The game has 11 playable fighters, each with their own unique fighting styles and backstories…
Jago is a Tibetan warrior monk who, during meditation, was visited by the Tiger spirit that his order serves. This vision grants him great power, and sends him on a quest to take down the sinister evil of the Ultratech corporation.
The token “ninja” character in Killer Instinct, Jago is a jack-of-all-stats for the most part. He has a nice mix of speed, power and defense, and fights incredibly similarly to the style of Street Fighter II‘s Ryu & Ken, which is handy for new players to start off with.
One of Ultratech’s newest (and deadliest) creations, Fulgore is the first of a planned army of state-of-the-art cyber soldiers, and is entered into the Killer Instinct tournament to prove his worth.
Probably the most recognisable character from the Killer Instinct series as a whole (he’s plastered all over every piece of marketing and artwork), Fulgore is a great “Shoto” character. Easy to play as, difficult to master, and looks pretty badass at the same time.
One of the human guinea pigs for Ultratech, Ben Ferris is a small-time criminal with a record of assault, arson and burglary on his rap sheet. After being bought out of prison by Ultratech, Ferris is subjected to a series of experiments in the company’s chemical weapons development. This leaves him with the side effect of constantly being consumed by flames, but still alive. He enters the tournament in an attempt to win his freedom.
Cinder was one of the characters that underwent many name changes throughout the game’s development, temporarily being called “Pyrotech”, “Afterburner”, “Heatshade”, “Magma” and “Meltdown”. His character design is one of the best in the game, despite looking like a clone of the Human Torch.
Glacius is an alien from a distant planet whose ship has crash landed on Earth. Soon after the crash, Ultratech captured him and promise his freedom on the condition that he wins the Killer Instinct tournament.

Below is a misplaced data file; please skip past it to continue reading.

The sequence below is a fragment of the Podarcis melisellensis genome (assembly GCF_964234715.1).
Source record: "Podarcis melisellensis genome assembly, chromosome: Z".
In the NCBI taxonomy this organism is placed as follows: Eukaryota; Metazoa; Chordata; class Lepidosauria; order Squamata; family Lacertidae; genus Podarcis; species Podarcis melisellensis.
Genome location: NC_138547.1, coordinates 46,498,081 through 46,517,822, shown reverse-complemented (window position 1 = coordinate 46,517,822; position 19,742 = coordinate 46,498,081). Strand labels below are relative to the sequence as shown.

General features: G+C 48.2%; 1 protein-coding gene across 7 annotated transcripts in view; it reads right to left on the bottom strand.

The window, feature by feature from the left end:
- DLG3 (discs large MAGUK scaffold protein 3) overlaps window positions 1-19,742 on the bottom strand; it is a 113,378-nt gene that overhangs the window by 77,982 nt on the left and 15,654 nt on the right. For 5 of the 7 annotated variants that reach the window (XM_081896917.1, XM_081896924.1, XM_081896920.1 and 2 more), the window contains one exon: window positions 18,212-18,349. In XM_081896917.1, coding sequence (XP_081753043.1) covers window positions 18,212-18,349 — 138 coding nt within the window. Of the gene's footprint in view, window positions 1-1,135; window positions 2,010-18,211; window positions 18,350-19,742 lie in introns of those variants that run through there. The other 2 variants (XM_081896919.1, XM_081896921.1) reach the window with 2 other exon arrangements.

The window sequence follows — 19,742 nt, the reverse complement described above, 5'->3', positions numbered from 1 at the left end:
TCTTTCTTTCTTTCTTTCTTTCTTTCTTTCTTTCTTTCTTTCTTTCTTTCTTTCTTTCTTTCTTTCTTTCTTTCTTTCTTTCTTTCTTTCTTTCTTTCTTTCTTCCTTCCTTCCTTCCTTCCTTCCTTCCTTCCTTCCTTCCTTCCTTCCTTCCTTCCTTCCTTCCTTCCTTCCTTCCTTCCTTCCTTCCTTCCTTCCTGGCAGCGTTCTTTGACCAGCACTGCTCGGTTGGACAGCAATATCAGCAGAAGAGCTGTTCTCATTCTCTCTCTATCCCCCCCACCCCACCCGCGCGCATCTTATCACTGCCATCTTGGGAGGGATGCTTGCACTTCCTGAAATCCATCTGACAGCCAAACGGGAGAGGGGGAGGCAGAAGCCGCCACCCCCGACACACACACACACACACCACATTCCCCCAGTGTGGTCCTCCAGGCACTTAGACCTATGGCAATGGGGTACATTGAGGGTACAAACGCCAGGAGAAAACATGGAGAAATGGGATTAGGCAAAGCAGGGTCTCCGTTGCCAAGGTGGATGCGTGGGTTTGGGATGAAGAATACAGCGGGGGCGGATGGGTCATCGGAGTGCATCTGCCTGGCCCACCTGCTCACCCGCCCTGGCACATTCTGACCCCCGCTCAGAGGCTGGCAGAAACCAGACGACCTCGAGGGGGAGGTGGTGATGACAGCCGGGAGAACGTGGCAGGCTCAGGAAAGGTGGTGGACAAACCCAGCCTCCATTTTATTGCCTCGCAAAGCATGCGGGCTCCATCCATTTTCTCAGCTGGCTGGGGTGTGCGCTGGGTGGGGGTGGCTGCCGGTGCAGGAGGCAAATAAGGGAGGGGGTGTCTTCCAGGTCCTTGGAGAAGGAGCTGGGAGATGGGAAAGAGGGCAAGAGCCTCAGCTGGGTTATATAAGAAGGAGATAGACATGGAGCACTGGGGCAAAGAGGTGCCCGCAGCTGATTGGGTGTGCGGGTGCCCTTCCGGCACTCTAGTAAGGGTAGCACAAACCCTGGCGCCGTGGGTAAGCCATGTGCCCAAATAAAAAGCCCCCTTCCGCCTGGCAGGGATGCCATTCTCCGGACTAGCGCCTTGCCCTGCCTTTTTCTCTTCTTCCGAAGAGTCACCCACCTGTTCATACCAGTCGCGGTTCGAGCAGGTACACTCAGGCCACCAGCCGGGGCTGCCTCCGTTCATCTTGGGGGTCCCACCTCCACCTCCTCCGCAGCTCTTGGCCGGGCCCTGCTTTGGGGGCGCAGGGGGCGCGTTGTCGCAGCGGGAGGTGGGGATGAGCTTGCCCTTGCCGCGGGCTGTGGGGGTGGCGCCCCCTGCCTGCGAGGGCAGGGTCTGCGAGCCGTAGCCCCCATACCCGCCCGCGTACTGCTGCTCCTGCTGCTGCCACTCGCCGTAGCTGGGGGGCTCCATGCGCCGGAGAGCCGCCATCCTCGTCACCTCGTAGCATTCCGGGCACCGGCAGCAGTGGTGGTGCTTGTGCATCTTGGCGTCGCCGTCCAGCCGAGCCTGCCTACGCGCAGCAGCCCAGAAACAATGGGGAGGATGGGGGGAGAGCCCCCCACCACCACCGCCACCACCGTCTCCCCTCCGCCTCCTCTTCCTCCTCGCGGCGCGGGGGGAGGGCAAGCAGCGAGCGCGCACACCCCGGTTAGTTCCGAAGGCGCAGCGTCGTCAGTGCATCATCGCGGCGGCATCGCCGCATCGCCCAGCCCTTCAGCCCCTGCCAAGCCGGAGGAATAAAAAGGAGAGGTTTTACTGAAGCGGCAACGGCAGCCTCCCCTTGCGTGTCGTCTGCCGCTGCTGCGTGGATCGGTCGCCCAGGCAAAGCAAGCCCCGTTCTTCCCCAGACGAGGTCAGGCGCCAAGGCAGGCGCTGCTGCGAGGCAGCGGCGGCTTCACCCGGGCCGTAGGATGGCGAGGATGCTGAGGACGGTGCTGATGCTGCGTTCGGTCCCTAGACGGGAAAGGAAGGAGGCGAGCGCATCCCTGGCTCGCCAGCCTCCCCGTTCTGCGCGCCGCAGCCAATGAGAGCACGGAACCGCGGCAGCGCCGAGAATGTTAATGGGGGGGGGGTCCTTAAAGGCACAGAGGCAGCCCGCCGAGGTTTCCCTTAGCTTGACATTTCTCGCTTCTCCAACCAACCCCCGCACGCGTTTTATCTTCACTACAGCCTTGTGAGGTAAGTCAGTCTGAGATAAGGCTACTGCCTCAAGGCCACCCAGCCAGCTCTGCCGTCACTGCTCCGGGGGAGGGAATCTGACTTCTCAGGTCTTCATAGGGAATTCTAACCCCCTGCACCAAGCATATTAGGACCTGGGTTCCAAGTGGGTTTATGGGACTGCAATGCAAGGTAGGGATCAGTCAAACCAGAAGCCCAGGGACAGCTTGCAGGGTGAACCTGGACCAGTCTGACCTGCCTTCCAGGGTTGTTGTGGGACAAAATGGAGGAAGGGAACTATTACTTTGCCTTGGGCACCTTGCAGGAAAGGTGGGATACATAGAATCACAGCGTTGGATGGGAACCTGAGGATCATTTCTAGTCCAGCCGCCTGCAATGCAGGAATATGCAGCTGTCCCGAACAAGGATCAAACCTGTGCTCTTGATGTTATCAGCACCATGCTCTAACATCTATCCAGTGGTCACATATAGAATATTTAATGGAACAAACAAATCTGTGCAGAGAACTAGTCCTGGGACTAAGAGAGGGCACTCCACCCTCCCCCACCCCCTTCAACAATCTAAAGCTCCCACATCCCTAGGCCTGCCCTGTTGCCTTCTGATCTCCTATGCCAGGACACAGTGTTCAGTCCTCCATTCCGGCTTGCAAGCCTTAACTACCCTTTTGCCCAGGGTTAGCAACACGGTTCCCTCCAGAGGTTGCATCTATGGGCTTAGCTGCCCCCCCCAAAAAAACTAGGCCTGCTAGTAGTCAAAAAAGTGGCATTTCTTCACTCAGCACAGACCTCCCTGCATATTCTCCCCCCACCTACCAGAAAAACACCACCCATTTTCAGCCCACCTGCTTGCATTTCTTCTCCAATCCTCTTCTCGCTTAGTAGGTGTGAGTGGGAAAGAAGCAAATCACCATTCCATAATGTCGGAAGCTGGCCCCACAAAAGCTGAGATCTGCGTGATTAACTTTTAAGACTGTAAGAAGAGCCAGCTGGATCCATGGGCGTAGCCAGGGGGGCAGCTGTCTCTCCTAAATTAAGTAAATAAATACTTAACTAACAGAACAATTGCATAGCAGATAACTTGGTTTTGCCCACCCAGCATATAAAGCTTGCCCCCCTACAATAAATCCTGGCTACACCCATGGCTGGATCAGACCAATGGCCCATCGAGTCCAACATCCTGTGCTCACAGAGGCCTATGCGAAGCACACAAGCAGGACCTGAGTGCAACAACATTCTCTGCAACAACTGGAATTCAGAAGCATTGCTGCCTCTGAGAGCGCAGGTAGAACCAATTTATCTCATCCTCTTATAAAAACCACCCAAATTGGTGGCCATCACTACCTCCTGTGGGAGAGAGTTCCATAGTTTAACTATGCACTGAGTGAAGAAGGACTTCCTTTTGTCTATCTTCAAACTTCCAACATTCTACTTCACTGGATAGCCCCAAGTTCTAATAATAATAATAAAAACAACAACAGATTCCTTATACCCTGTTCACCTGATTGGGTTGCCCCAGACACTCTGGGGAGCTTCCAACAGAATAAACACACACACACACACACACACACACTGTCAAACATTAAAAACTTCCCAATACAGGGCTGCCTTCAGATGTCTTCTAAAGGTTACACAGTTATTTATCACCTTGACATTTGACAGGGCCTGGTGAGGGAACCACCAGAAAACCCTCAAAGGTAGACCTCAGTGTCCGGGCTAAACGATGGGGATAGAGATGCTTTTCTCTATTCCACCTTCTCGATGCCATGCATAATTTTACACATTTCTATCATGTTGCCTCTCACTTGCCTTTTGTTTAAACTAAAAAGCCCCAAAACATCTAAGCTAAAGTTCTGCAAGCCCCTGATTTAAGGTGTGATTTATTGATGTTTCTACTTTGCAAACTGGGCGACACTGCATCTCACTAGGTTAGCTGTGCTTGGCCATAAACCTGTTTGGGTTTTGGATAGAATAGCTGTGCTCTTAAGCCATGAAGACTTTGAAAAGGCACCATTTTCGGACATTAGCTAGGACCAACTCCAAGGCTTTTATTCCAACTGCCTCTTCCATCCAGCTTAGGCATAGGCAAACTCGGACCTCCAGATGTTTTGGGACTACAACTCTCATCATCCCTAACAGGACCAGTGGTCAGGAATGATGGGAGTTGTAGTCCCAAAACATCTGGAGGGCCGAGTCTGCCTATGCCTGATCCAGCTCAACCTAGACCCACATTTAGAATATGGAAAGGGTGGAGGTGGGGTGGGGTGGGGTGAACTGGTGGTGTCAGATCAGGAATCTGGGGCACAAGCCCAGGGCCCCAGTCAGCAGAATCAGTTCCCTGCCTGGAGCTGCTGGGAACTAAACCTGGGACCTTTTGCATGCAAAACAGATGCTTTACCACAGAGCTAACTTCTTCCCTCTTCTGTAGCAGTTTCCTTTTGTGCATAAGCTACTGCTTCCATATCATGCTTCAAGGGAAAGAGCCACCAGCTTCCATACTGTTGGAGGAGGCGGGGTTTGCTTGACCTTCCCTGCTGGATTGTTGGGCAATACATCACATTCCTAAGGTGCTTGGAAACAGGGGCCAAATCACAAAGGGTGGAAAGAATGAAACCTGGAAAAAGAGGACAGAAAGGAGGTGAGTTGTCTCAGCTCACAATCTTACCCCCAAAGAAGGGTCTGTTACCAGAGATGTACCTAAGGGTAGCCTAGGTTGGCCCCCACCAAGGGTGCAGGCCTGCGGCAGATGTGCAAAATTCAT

Glacius is a personal favourite of mine in the original release. I mean, what’s not to like? A weird ice-alien that can melt into a T-1000 style puddle only then to reform into a devastating uppercut? Awesome.
Spinal is a product of Ultratech’s cell regeneration experiments, and, as he is a revived soldier who is around 2650 years old, is the evil corporation’s longest serving (and most loyal) minion.
Originally called “Argo” during development (a nice little reference to Ray Harryhausen’s work in Jason and the Argonauts), Spinal’s got one of the more innovative movesets in the game; he can collect an opponent’s projectiles and then re-use them as his own later in a match (albeit in the form of floating skulls). He even has a borderline-Skeletor type of laugh, as all skeletons are scientifically proven to have.
Orchid is a secret agent who is sent to investigate the mysterious disappearances around the Ultratech corporation’s Killer Instinct tournament. Her true identity and origins are top-secret.
As is the case with many of the early 2D fighting games of this era, Orchid is the token female character in Killer Instinct, and a controversial one at that. One of her finishing maneuvers sees her flashing her breasts at her opponent, which in turn makes their eyes pop out like the iconic Tex Avery wolf before they collapse. That’s not to say that she’s a bad character though, she can transform into a neon panther and her sheer speed can make combos incredible to watch in action.
A former heavyweight boxing champion, T.J. Combo was stripped of his title and cast out of the boxing circuit after it was discovered that he had been enhancing his abilities with cybernetic implants in his arms. Ultratech promise him his title back if he wins the Killer Instinct tournament.
It’d be all too easy to dismiss Combo as a straight up ripoff of Street Fighter II‘s Balrog, due to the almost identical look of the character and the use of charged-up boxing moves, but he’s more than that. When used correctly, Combo’s an unstoppable force that can utilise heavy strikes and devastating knee attacks.
Riptor is the result of another one of Ultratech’s scientific experiments. Created by merging human DNA and reptilian DNA together, Riptor is both highly intelligent and incredibly strong. This crossbreed struggles between itself torn between its predatory instincts and its human reasoning, usually resulting in a lot of dead people. Riptor is entered into the tournament to prove its worth for Ultratech.
Players who are familiar with Primal Rage are in for a treat with this character, as Riptor reminds me a lot of Talon from that game. Getting to rip and tear through opponents as a human/lizard hybrid not only fits the tone of the game perfectly, but is damn good fun too.